She Sees The Shadows MOSTYN Rodney Graham, 'Sunday Sun, 1937', 2012 Courtesy of the artist and David Roberts Collection.

She Sees the Shadows (MOSTYN & David Roberts) | Exhibition

Grace Patrick visits the She Sees The Shadows exhibition, a collaborative piece between MOSTYN and the David Roberts Art Foundation.

Built from the work of more than forty contemporary artists, She Sees The Shadows celebrates the often overlooked elements of daily life. As a collaborative piece between MOSTYN the David Roberts Art Foundation, with works from the David Roberts Collection, this exhibition presents a slice of some of the best recent work available. This exhibition was inspired by Space and Sighta book written in 1932 by Marius von Senden containing accounts of the experiences of people who gain sight for the first time later in life. There is an obvious overlap between gaining the power of sight, and choosing to use our existing sight differently, and it is the concept of this choice that really underpins She Sees The Shadows.

More specifically, the title directly refers to the case of a young French woman who gained the ability to see in 1886. The medical notes by her doctors recount the strange, alien beauty that the world then held for her when she had been able to see little more than ‘shadows’ throughout her life. This exhibition plays heavily on the idea of alienating us as an audience from what we have come to simply accept and therefore barely see. By inlaying the handle and bristles of a broom with mother of pearl, which catches the light only after a few moments’ observation, or pressing a dirty, wet mop onto a piece of A1 sketch paper and framing it, we have no option but to accept that art can be found and made out of the most ordinary and therefore unexpected things. Through this sense of alienation, there is something of a consequential shift of power. Fourteen identical notebooks, framed so that only the covers are visible but with the description promising that their other side contains sketches is a frustrating reminder that we are not always in control: it is offered to us only in the hypothetical, and that is therefore how we have to experience it.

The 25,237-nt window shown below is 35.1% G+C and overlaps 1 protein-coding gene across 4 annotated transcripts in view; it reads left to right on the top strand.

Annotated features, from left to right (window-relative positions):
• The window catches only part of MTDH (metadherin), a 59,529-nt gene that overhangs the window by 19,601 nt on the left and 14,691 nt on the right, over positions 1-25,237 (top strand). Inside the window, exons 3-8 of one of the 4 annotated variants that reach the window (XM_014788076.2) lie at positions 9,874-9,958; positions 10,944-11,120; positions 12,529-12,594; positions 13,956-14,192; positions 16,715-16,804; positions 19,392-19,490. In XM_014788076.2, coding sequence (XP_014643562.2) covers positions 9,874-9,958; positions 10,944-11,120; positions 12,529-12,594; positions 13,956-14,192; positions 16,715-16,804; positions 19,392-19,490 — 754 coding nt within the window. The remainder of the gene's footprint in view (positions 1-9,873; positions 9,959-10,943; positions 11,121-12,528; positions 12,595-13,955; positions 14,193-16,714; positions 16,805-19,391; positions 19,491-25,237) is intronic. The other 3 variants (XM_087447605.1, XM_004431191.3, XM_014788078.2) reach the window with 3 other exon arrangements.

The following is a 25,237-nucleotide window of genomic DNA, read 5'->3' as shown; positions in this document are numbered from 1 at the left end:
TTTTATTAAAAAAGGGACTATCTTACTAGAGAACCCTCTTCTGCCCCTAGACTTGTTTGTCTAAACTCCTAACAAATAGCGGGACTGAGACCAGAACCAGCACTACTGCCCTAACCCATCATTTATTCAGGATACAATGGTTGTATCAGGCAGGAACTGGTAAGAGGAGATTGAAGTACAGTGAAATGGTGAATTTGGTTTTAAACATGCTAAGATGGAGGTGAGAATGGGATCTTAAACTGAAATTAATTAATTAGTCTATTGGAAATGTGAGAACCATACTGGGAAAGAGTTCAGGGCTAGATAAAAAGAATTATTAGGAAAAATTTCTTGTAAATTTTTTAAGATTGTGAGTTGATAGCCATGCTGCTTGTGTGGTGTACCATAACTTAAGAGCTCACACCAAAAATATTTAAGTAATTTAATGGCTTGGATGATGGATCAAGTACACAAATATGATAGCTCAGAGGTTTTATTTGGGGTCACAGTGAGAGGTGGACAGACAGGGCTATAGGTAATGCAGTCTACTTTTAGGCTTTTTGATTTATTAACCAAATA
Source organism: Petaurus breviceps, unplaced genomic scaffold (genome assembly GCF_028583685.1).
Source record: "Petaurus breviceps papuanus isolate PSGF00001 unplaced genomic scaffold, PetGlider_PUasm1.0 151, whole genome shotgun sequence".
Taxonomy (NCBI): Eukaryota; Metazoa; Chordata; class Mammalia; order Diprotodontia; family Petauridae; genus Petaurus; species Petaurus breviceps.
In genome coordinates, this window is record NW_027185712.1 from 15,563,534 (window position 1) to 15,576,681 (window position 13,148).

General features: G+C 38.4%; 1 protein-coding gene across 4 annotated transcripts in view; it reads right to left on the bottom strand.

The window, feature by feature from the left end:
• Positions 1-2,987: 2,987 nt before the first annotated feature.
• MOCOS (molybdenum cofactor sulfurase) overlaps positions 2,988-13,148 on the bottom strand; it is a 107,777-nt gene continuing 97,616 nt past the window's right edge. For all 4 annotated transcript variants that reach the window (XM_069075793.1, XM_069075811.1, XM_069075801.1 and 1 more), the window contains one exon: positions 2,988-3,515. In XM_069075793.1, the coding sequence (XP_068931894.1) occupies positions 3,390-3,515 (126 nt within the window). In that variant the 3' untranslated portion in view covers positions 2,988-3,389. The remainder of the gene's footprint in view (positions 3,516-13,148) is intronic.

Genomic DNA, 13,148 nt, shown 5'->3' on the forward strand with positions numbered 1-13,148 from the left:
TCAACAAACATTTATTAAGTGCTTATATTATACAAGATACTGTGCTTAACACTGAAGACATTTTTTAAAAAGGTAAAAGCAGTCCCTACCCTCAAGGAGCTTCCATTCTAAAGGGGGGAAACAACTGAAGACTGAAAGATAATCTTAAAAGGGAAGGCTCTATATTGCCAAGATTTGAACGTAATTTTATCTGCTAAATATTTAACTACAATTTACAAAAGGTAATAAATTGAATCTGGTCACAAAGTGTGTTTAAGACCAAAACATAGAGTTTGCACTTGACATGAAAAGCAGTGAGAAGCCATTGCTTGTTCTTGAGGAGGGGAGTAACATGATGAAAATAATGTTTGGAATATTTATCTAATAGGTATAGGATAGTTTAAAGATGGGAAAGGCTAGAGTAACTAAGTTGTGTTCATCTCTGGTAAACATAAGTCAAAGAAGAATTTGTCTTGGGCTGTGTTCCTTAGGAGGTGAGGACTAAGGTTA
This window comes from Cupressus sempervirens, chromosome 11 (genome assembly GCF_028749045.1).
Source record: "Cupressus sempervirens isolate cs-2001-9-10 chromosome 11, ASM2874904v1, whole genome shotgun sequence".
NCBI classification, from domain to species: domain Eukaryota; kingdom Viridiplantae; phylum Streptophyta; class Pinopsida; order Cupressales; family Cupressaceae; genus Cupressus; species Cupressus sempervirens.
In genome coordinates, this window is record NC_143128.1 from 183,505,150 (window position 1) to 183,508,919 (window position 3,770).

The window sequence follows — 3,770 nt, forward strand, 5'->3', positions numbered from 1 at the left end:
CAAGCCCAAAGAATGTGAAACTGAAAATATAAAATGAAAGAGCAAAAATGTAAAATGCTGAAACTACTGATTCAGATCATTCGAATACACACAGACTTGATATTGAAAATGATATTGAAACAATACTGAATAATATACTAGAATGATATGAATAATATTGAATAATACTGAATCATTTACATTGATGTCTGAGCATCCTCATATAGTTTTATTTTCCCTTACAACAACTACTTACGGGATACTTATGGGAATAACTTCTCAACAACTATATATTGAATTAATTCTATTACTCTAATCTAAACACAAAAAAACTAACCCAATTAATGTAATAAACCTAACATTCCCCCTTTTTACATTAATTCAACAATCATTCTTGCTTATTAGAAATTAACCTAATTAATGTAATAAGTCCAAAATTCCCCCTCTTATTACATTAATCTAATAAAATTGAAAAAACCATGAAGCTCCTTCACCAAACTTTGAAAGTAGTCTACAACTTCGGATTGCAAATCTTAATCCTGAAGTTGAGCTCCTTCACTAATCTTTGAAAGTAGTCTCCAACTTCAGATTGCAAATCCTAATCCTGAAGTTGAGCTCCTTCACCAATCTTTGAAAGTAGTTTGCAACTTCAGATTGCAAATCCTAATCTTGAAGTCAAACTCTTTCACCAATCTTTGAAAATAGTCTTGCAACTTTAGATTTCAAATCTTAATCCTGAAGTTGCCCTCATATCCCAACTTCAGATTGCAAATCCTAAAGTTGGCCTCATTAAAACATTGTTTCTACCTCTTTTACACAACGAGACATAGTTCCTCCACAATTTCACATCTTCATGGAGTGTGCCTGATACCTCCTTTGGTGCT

Many of the pieces that make up She Sees The Shadows are built around the question of how and why we can or should confer artistic beauty to the profoundly mundane. Questioning what is necessary for art to be art is an age old conversation, but one that hasn’t yielded any certain answers as of yet. Additionally, it’s undeniable that it still intrigues us as a society and as humans, and so we continue to ask and explore. She Sees The Shadows taps into this curiosity and encapsulates it perfectly.

More than creating something necessarily entirely new, the art in this exhibition focuses on the art is already here – the stillness of an untouched puddle on a pavement, or the pristine concrete slab that will soon be the foundation of a house. Essentially, why reinvent the wheel? By building upon elements of the real world, the viewer is reminded that, despite the setting, art needn’t just exist behind glass and in galleries.

That said, the Mostyn gallery could not be a better setting for this collection. With its high, arching walls and roof made primarily of skylights there is a real sense that the line between the gallery and the outside world is blurred. This isn’t an in insular, self applauding space, it is engaging actively with the community that it exists within. With a room of this exhibition dedicated solely to the work of local school children and another filled with (relatively) affordable pieces where the display evolves with each one sold and replaced, it is obvious that a real effort is being made to shift into a more community oriented mindset.

It’s hard to shake the sense that this idea of finding beauty in the often ignored is true to the environment in a different way. Through investment and belief and hard work, the picture of North Wales outside the gallery walls is changing. People are choosing to see potential and beauty in this region again, and are nurturing it through their time and money. This is what the conversations raising by this exhibition mean in real life: it’s not just about whether or not reclaimed materials and recreated objects can be art, it’s about where we choose to put our trust, and what we choose to believe in. The renaissance of hitherto redundant objects inside the gallery is inseparable from the rejuvenation of the world outside, and that’s what gives this exhibition its significance and quiet, melancholy joy.


She Sees the Shadows is on at Oriel Mostyn in Llandudno until November 4th.

Grace Patrick is an avid contributor to Wales Arts Review.